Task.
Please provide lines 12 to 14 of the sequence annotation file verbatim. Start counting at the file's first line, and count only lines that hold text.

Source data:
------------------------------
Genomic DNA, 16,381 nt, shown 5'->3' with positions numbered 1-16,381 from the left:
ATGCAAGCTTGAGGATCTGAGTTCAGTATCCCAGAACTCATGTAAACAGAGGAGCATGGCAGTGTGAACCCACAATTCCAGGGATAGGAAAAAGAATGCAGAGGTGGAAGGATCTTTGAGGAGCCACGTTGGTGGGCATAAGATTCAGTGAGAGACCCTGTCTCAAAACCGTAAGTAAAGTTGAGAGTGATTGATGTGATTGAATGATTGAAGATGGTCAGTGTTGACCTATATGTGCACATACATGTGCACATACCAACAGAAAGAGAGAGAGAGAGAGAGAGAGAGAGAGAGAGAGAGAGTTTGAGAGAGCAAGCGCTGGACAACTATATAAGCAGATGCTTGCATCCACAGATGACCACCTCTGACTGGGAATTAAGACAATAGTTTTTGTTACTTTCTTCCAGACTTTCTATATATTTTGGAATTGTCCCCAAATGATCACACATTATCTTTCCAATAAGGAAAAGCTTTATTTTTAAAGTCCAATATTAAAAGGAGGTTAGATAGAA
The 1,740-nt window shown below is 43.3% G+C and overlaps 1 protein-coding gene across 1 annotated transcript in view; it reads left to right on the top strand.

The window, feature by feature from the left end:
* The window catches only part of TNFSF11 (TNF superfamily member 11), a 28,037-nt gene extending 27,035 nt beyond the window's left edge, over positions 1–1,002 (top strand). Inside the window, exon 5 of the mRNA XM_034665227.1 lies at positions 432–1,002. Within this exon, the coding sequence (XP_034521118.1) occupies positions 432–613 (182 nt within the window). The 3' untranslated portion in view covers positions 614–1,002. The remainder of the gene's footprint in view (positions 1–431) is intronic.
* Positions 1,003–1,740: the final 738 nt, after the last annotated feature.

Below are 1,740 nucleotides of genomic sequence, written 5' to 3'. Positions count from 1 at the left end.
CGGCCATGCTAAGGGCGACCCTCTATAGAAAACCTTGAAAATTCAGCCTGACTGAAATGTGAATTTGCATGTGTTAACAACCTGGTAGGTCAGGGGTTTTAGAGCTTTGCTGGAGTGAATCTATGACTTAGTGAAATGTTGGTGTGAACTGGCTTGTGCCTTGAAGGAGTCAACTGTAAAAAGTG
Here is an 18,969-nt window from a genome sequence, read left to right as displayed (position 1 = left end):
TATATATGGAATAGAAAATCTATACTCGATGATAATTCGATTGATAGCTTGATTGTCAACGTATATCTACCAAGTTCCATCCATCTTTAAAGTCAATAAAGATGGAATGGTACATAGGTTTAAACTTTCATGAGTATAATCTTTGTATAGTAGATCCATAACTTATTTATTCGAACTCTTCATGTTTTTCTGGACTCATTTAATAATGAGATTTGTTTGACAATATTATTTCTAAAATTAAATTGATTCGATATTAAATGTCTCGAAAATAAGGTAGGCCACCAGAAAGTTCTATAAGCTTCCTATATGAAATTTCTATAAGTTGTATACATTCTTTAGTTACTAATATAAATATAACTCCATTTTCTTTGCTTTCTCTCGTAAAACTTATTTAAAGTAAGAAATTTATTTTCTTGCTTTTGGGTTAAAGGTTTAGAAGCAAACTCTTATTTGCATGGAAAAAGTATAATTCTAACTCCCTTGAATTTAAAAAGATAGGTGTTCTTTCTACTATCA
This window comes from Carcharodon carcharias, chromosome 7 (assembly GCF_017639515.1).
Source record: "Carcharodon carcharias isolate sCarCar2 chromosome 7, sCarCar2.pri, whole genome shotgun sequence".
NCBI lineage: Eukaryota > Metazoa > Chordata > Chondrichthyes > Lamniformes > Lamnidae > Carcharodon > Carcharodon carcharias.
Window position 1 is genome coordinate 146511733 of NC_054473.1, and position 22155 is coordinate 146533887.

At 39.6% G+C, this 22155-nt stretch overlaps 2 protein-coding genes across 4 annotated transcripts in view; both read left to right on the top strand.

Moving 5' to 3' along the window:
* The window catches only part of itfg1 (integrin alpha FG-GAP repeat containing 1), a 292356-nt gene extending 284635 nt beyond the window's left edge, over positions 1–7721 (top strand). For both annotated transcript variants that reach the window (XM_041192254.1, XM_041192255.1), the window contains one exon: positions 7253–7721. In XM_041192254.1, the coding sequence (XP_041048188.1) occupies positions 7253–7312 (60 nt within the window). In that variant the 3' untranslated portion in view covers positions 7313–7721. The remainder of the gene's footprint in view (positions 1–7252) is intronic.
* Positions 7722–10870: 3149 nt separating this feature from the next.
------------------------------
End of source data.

Source record: "Carcharodon carcharias isolate sCarCar2 chromosome 7, sCarCar2.pri, whole genome shotgun sequence".
NCBI lineage: Eukaryota > Metazoa > Chordata > Chondrichthyes > Lamniformes > Lamnidae > Carcharodon > Carcharodon carcharias.
Window position 1 is genome coordinate 146511733 of NC_054473.1, and position 22155 is coordinate 146533887.